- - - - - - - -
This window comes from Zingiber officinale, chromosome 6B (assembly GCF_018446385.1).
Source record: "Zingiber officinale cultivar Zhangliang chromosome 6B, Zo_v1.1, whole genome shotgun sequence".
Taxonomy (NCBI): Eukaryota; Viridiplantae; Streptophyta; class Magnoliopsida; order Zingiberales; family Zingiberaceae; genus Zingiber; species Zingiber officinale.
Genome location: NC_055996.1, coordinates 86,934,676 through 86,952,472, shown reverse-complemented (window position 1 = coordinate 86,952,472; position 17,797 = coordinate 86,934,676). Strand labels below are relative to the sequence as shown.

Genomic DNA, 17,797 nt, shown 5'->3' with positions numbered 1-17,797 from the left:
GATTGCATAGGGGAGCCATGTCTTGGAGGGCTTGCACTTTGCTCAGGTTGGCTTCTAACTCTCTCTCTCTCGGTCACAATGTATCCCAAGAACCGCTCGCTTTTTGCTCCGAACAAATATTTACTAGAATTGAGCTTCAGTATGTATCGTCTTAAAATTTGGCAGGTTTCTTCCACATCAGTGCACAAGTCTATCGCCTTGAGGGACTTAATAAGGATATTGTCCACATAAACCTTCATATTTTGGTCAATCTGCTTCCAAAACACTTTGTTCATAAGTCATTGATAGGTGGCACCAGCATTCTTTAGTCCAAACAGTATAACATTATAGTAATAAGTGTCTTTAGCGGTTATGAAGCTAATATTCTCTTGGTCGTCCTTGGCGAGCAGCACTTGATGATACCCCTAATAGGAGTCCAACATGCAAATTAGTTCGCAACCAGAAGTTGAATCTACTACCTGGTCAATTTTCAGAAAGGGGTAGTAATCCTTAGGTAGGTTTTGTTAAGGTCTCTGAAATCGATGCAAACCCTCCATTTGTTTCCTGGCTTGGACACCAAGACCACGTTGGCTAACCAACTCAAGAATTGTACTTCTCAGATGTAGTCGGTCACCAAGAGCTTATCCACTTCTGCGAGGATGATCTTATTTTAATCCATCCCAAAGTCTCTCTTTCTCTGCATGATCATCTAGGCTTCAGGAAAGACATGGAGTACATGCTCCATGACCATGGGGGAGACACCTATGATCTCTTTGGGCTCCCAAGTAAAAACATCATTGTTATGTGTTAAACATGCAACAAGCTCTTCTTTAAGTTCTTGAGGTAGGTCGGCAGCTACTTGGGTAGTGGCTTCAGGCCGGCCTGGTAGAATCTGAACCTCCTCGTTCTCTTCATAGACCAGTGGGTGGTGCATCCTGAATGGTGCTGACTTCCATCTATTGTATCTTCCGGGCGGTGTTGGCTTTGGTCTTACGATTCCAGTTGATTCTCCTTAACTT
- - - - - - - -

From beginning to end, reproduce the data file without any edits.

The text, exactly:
This window comes from Zingiber officinale, chromosome 6B (assembly GCF_018446385.1).
Source record: "Zingiber officinale cultivar Zhangliang chromosome 6B, Zo_v1.1, whole genome shotgun sequence".
Taxonomy (NCBI): Eukaryota; Viridiplantae; Streptophyta; class Magnoliopsida; order Zingiberales; family Zingiberaceae; genus Zingiber; species Zingiber officinale.
Genome location: NC_055996.1, coordinates 86,934,676 through 86,952,472, shown reverse-complemented (window position 1 = coordinate 86,952,472; position 17,797 = coordinate 86,934,676). Strand labels below are relative to the sequence as shown.

Genomic DNA, 17,797 nt, shown 5'->3' with positions numbered 1-17,797 from the left:
GATTGCATAGGGGAGCCATGTCTTGGAGGGCTTGCACTTTGCTCAGGTTGGCTTCTAACTCTCTCTCTCTCGGTCACAATGTATCCCAAGAACCGCTCGCTTTTTGCTCCGAACAAATATTTACTAGAATTGAGCTTCAGTATGTATCGTCTTAAAATTTGGCAGGTTTCTTCCACATCAGTGCACAAGTCTATCGCCTTGAGGGACTTAATAAGGATATTGTCCACATAAACCTTCATATTTTGGTCAATCTGCTTCCAAAACACTTTGTTCATAAGTCATTGATAGGTGGCACCAGCATTCTTTAGTCCAAACAGTATAACATTATAGTAATAAGTGTCTTTAGCGGTTATGAAGCTAATATTCTCTTGGTCGTCCTTGGCGAGCAGCACTTGATGATACCCCTAATAGGAGTCCAACATGCAAATTAGTTCGCAACCAGAAGTTGAATCTACTACCTGGTCAATTTTCAGAAAGGGGTAGTAATCCTTAGGTAGGTTTTGTTAAGGTCTCTGAAATCGATGCAAACCCTCCATTTGTTTCCTGGCTTGGACACCAAGACCACGTTGGCTAACCAACTCAAGAATTGTACTTCTCAGATGTAGTCGGTCACCAAGAGCTTATCCACTTCTGCGAGGATGATCTTATTTTAATCCATCCCAAAGTCTCTCTTTCTCTGCATGATCATCTAGGCTTCAGGAAAGACATGGAGTACATGCTCCATGACCATGGGGGAGACACCTATGATCTCTTTGGGCTCCCAAGTAAAAACATCATTGTTATGTGTTAAACATGCAACAAGCTCTTCTTTAAGTTCTTGAGGTAGGTCGGCAGCTACTTGGGTAGTGGCTTCAGGCCGGCCTGGTAGAATCTGAACCTCCTCGTTCTCTTCATAGACCAGTGGGTGGTGCATCCTGAATGGTGCTGACTTCCATCTATTGTATCTTCCGGGCGGTGTTGGCTTTGGTCTTACGATTCCAGTTGATTCTCCTTAACTT